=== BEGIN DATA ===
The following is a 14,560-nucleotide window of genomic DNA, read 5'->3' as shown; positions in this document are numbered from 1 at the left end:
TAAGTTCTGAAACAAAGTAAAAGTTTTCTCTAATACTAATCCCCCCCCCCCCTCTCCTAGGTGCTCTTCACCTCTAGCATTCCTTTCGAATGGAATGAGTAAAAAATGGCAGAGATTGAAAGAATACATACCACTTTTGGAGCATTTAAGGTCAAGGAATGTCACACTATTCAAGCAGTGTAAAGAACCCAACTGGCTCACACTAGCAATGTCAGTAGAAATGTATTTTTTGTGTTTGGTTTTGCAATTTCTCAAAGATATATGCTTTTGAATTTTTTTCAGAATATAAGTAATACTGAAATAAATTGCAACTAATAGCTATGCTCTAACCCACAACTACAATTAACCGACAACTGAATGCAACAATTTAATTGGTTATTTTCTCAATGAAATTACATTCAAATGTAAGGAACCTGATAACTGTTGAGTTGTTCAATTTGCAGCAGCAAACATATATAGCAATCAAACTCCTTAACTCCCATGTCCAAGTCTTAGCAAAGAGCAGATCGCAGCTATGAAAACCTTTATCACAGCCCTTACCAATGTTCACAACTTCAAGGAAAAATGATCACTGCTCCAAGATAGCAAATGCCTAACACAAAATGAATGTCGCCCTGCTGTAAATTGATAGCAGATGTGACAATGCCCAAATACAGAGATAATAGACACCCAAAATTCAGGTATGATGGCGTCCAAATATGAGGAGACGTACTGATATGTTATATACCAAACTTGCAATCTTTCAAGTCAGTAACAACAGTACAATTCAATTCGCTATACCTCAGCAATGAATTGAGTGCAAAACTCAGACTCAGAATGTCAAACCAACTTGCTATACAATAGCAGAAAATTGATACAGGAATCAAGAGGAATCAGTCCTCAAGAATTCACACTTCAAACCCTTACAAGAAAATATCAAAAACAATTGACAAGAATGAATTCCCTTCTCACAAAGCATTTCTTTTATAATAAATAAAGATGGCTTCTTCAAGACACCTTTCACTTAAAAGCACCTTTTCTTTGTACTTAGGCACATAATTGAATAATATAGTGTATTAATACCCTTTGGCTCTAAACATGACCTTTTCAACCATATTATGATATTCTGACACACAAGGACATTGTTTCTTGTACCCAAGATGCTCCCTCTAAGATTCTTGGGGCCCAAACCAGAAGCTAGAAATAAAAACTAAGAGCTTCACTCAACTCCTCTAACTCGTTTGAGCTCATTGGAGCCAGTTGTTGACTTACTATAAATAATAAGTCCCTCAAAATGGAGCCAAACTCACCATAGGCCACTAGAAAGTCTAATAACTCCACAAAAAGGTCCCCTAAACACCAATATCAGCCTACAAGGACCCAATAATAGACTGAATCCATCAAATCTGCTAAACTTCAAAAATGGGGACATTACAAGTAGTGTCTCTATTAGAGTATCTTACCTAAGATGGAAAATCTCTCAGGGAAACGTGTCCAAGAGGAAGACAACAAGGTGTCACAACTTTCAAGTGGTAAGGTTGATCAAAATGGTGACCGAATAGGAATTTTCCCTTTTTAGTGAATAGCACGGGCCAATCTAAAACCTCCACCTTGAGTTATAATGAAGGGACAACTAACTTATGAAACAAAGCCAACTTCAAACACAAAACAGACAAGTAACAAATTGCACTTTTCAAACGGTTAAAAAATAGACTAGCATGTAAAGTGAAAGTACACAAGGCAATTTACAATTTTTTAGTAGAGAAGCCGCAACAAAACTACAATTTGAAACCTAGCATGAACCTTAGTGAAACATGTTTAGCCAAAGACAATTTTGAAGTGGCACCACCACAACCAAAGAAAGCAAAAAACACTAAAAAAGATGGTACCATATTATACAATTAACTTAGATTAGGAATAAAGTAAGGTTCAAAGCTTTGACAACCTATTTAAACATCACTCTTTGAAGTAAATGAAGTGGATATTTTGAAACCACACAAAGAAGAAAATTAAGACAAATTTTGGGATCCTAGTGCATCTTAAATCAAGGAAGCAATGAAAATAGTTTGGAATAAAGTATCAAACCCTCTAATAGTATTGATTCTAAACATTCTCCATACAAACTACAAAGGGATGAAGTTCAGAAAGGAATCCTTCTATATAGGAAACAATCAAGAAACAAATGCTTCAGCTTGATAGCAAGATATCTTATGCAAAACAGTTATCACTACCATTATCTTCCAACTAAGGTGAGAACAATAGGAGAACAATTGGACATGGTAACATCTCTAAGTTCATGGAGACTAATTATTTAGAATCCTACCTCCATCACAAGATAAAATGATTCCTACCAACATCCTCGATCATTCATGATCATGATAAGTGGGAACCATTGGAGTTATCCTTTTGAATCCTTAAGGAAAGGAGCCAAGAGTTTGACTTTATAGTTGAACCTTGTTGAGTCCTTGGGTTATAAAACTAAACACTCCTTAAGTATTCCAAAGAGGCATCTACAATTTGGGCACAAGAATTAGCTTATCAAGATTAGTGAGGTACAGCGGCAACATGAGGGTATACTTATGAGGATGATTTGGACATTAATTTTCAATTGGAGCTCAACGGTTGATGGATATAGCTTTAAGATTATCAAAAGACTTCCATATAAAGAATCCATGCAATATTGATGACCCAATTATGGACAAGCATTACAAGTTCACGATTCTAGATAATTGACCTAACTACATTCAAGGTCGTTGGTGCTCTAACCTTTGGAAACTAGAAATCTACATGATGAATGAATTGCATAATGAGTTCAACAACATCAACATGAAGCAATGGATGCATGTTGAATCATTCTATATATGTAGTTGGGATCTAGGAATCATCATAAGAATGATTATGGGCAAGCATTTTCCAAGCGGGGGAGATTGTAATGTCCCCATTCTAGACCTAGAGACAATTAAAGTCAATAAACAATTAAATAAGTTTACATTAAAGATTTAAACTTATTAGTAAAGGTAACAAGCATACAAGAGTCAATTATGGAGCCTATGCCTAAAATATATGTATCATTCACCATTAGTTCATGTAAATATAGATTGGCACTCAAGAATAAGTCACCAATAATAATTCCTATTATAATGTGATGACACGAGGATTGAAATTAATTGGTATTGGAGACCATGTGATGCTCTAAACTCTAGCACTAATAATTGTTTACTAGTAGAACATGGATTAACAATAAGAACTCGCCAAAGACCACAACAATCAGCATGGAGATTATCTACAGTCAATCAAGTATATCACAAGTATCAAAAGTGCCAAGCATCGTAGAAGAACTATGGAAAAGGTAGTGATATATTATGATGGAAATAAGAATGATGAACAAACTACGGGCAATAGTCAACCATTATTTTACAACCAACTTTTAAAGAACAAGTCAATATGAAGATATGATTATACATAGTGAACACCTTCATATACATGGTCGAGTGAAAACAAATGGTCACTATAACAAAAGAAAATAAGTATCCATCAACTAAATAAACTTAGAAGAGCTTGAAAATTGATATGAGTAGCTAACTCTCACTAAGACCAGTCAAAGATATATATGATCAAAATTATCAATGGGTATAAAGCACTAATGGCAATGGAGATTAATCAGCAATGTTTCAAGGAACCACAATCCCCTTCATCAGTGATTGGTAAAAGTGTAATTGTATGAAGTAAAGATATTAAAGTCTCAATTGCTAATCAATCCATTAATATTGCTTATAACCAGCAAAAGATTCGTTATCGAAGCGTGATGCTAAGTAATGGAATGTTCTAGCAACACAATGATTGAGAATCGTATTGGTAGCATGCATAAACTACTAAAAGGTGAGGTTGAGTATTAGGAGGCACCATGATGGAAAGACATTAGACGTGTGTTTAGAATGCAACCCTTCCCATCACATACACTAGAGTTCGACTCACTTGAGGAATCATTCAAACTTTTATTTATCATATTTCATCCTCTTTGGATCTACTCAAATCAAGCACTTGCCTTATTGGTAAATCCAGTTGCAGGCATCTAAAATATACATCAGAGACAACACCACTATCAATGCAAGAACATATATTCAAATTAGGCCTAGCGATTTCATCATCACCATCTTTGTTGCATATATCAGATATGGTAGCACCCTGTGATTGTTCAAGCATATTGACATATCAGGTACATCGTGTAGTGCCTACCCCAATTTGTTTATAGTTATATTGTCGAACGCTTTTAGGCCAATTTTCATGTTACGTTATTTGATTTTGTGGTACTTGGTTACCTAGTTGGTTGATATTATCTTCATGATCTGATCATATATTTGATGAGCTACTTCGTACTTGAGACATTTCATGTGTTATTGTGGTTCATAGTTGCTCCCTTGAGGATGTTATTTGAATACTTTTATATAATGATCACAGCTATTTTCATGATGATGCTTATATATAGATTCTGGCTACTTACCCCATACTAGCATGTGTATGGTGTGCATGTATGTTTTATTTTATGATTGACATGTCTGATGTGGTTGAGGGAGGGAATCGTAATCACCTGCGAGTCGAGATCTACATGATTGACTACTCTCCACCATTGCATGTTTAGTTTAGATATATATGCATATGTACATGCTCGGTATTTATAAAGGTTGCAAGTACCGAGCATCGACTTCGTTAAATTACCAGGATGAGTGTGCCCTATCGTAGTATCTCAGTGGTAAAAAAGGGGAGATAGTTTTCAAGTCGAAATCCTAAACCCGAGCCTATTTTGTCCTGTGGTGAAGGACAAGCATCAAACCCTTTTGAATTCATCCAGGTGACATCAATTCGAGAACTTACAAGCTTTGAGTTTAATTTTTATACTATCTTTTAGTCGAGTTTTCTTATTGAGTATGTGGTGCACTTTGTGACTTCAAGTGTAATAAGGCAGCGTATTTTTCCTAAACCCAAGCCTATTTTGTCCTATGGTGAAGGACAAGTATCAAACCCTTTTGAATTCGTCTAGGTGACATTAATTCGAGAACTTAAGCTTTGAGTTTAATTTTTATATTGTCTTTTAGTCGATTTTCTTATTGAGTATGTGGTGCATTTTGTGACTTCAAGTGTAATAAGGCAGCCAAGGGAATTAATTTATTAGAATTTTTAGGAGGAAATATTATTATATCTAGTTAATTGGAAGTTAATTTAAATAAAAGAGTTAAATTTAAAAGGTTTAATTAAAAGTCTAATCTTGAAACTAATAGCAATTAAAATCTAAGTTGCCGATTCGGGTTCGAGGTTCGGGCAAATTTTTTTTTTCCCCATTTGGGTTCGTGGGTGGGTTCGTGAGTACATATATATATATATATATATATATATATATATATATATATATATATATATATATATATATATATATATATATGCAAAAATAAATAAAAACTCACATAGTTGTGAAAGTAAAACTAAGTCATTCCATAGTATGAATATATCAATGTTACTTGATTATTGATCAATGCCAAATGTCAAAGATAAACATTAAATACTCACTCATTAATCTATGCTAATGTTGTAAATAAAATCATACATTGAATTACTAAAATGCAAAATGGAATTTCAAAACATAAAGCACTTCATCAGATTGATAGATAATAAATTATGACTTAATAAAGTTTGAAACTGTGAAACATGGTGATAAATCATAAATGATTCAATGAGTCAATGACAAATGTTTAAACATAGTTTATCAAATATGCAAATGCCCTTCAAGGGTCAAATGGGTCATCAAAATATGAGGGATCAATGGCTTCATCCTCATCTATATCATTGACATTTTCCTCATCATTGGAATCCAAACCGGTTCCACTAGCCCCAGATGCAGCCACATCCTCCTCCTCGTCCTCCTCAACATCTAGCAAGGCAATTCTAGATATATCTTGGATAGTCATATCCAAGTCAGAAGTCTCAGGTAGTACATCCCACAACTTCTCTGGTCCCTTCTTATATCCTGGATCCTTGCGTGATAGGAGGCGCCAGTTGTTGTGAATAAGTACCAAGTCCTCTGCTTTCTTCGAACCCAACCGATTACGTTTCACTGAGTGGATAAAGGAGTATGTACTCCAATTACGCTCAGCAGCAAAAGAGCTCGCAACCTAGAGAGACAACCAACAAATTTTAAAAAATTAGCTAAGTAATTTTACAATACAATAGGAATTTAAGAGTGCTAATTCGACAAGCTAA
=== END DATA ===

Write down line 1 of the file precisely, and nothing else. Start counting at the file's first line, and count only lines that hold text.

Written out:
The following is a 14,560-nucleotide window of genomic DNA, read 5'->3' as shown; positions in this document are numbered from 1 at the left end: